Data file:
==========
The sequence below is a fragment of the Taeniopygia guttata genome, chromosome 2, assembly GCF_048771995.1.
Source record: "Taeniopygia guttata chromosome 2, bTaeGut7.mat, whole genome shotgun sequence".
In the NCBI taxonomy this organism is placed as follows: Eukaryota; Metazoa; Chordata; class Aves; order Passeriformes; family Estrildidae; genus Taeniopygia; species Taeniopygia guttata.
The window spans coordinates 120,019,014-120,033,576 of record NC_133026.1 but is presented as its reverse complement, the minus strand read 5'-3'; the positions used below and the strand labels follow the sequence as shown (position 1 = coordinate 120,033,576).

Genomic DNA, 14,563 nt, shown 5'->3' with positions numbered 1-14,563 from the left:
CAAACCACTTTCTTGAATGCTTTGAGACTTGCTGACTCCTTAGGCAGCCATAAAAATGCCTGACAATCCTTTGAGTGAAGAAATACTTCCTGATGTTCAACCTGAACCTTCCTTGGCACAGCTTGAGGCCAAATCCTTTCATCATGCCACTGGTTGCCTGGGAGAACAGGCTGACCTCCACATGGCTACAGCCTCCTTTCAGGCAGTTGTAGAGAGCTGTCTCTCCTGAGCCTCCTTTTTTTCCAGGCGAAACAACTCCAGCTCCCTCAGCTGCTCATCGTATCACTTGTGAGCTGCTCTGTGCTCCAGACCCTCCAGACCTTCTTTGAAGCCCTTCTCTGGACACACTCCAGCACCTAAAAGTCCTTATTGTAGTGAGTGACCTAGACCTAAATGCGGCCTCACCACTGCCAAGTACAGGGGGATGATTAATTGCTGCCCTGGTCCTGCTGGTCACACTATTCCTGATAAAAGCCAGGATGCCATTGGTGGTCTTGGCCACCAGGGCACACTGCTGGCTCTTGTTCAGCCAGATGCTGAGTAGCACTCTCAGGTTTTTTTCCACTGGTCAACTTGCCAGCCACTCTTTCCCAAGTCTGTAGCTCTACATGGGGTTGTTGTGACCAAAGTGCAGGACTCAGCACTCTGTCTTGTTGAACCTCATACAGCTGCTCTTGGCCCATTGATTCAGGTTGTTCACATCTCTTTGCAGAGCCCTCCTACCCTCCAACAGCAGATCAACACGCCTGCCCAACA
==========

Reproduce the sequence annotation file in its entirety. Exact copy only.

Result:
The sequence below is a fragment of the Taeniopygia guttata genome, chromosome 2, assembly GCF_048771995.1.
Source record: "Taeniopygia guttata chromosome 2, bTaeGut7.mat, whole genome shotgun sequence".
In the NCBI taxonomy this organism is placed as follows: Eukaryota; Metazoa; Chordata; class Aves; order Passeriformes; family Estrildidae; genus Taeniopygia; species Taeniopygia guttata.
The window spans coordinates 120,019,014-120,033,576 of record NC_133026.1 but is presented as its reverse complement, the minus strand read 5'-3'; the positions used below and the strand labels follow the sequence as shown (position 1 = coordinate 120,033,576).

Genomic DNA, 14,563 nt, shown 5'->3' with positions numbered 1-14,563 from the left:
CAAACCACTTTCTTGAATGCTTTGAGACTTGCTGACTCCTTAGGCAGCCATAAAAATGCCTGACAATCCTTTGAGTGAAGAAATACTTCCTGATGTTCAACCTGAACCTTCCTTGGCACAGCTTGAGGCCAAATCCTTTCATCATGCCACTGGTTGCCTGGGAGAACAGGCTGACCTCCACATGGCTACAGCCTCCTTTCAGGCAGTTGTAGAGAGCTGTCTCTCCTGAGCCTCCTTTTTTTCCAGGCGAAACAACTCCAGCTCCCTCAGCTGCTCATCGTATCACTTGTGAGCTGCTCTGTGCTCCAGACCCTCCAGACCTTCTTTGAAGCCCTTCTCTGGACACACTCCAGCACCTAAAAGTCCTTATTGTAGTGAGTGACCTAGACCTAAATGCGGCCTCACCACTGCCAAGTACAGGGGGATGATTAATTGCTGCCCTGGTCCTGCTGGTCACACTATTCCTGATAAAAGCCAGGATGCCATTGGTGGTCTTGGCCACCAGGGCACACTGCTGGCTCTTGTTCAGCCAGATGCTGAGTAGCACTCTCAGGTTTTTTTCCACTGGTCAACTTGCCAGCCACTCTTTCCCAAGTCTGTAGCTCTACATGGGGTTGTTGTGACCAAAGTGCAGGACTCAGCACTCTGTCTTGTTGAACCTCATACAGCTGCTCTTGGCCCATTGATTCAGGTTGTTCACATCTCTTTGCAGAGCCCTCCTACCCTCCAACAGCAGATCAACACGCCTGCCCAACA